737 Mynster Street – Art Grell

by | Historic Homes

The house featured this week was the home of Art and Bessie Grell. They did not build the house, but it serves as a window to the Grell family history and a time when the Arts and Crafts movement (1903-1930) inspired the shift from the ornate architectural design of the Victorian period to the simplicity of form of the Prairie style- led by Frank Lloyd Wright, and the Craftsman style- begun in California about 1903.

Arthur Grell’s father, Louis Grell II, was born in Hamburg, Germany, in 1857 and immigrated to the United States at age 16. He learned the meat packing business in Omaha. His mother, Magdalena (Lena) Getz, was born in Ulm, Germany, in 1864 and, at age 14, immigrated to the United States with her family.

Around 1880, Louis opened the U.P. Meat Market at 910 West Broadway. It burned in 1895 when the Metropolitan Hotel next door caught fire. Undaunted, he rebuilt the Grell Market at 810 West Broadway.

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Louis and Lena met in Council Bluffs and married in 1887. The couple lived at 830 Avenue C, where they raised four children, three sons and a daughter. The house no longer exists.

Louis Frederick III, their first-born son, exhibited an exceptional talent as an artist and, at age 12, was sent to Germany to live with his grandparents and study art. His studies took him to Paris, Hamburg and Munich. He returned to the United States where he became well-known as a set designer on Broadway, and in Chicago as a muralist and portrait artist as well as an instructor at the Chicago Art Institute. One of his students was a young Walt Disney. Grell’s mural still appears above the stage in the restored Chicago Theater. Many of his works can be viewed today at the Pottawattamie County courthouse.

Roy, born in 1889, worked as a meat-cutter at Grell’s Market.

Helen, the youngest, was born in 1898 and lived her entire life on or near Broadway. Married to Dr. Earl Bellenger, she died in 1999 at age 101.

Arthur, the third son and the eventual owner of this house, was born in 1891 and worked with his father and brother at the meat market. His mother, Lena, died of tuberculosis in 1910. His father, Louis II, returned to Germany in 1912. Arthur took over the management of the market, and the business thrived. After World War I, in which all three brothers served, Arthur opened a meat market at 813 South Main Street where it remained for many years.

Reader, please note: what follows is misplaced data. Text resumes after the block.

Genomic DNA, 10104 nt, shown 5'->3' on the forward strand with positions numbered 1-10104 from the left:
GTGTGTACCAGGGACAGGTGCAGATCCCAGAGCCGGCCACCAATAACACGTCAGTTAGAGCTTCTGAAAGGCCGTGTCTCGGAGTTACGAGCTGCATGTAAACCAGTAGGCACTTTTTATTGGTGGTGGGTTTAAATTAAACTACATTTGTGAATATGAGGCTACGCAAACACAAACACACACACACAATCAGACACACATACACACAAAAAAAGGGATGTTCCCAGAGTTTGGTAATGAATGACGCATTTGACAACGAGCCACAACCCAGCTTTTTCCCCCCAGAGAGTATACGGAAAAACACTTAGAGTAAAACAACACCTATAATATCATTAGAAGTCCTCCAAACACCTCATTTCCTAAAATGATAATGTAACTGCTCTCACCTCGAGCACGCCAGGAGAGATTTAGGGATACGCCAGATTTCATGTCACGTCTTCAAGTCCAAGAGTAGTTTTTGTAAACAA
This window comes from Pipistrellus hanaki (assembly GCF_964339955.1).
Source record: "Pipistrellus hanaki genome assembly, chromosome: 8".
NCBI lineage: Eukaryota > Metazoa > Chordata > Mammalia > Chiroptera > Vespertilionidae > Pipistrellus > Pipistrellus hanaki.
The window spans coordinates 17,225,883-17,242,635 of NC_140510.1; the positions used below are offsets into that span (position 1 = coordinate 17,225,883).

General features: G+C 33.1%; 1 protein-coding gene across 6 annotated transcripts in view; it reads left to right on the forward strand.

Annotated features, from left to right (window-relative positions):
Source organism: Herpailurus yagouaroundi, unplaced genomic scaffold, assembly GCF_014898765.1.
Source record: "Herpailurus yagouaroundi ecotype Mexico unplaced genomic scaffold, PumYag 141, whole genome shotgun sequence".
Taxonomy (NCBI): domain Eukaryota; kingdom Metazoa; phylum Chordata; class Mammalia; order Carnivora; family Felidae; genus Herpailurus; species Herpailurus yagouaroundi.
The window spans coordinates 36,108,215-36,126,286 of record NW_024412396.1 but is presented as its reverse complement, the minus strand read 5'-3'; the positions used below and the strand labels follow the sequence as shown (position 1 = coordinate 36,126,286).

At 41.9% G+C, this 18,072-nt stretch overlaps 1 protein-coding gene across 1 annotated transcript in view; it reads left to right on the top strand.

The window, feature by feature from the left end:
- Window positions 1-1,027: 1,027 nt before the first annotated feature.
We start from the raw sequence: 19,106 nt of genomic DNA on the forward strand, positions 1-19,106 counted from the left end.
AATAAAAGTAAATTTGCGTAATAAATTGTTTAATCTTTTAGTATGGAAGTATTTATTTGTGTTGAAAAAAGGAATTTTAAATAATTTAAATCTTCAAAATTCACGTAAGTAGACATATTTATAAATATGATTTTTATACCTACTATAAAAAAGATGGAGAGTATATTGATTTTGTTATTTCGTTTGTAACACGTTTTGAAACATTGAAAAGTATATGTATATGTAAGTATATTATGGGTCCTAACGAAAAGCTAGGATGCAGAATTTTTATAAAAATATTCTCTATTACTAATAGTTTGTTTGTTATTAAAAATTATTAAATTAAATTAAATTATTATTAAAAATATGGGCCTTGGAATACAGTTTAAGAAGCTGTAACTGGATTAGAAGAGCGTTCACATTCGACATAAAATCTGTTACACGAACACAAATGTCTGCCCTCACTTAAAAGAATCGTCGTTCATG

In 1913, Louis, then 56 years old, returned from Germany with his new bride, Maria, age 27, and established a meat market at 1018 West Broadway. They lived at 924 Avenue A where their son, Hans, was born. The house is still standing. Louis died in 1935 and is buried in Fairview Cemetery with his first wife, Magdalena.

Art purchased this house (737 Mynster Street) in 1929. Besides his work at the Grell Market, he became involved in real estate, arranging for mortgages for people who were threatened with losing their homes during the depression.

He married Bessie Koger in 1933 and they made this house their home. When the house next door became available, they purchased it, remodeled, added on, and converted it to a six-plex. Through the 1930s and early 1940s, he built the Mission-style cottages behind the house, bordering Eighth Street and what is now Creek Top. The design of the cottages was based on a similar complex they saw in California. It became Bessie’s responsibility to manage the cottages – the Grell Court Apartments – along with raising their two children, Ruth and Arthur Jr.

The Craftsman-style house was built in the early part of the twentieth century. It is unclear of the exact date because, according to the 1891 Sanford Fire Insurance map, it replaced a previous house on the lot. The Arts and Crafts-inspired bungalow features a front- gabled roof and large front-gabled porch with wide eave overhang and simple wood trim beneath. A side porch on the west side is original. The front porch railing is of brick; the porch posts are typical of the Craftsman style.

Source Material

Preserve Council Bluffs acknowledges the following sources of information for this series: National Register of Historic Places nominations, the reference department of the Council Bluffs Public Library, the auditor’s office of the Pottawattamie County courthouse, ancestry.com, and individual research.

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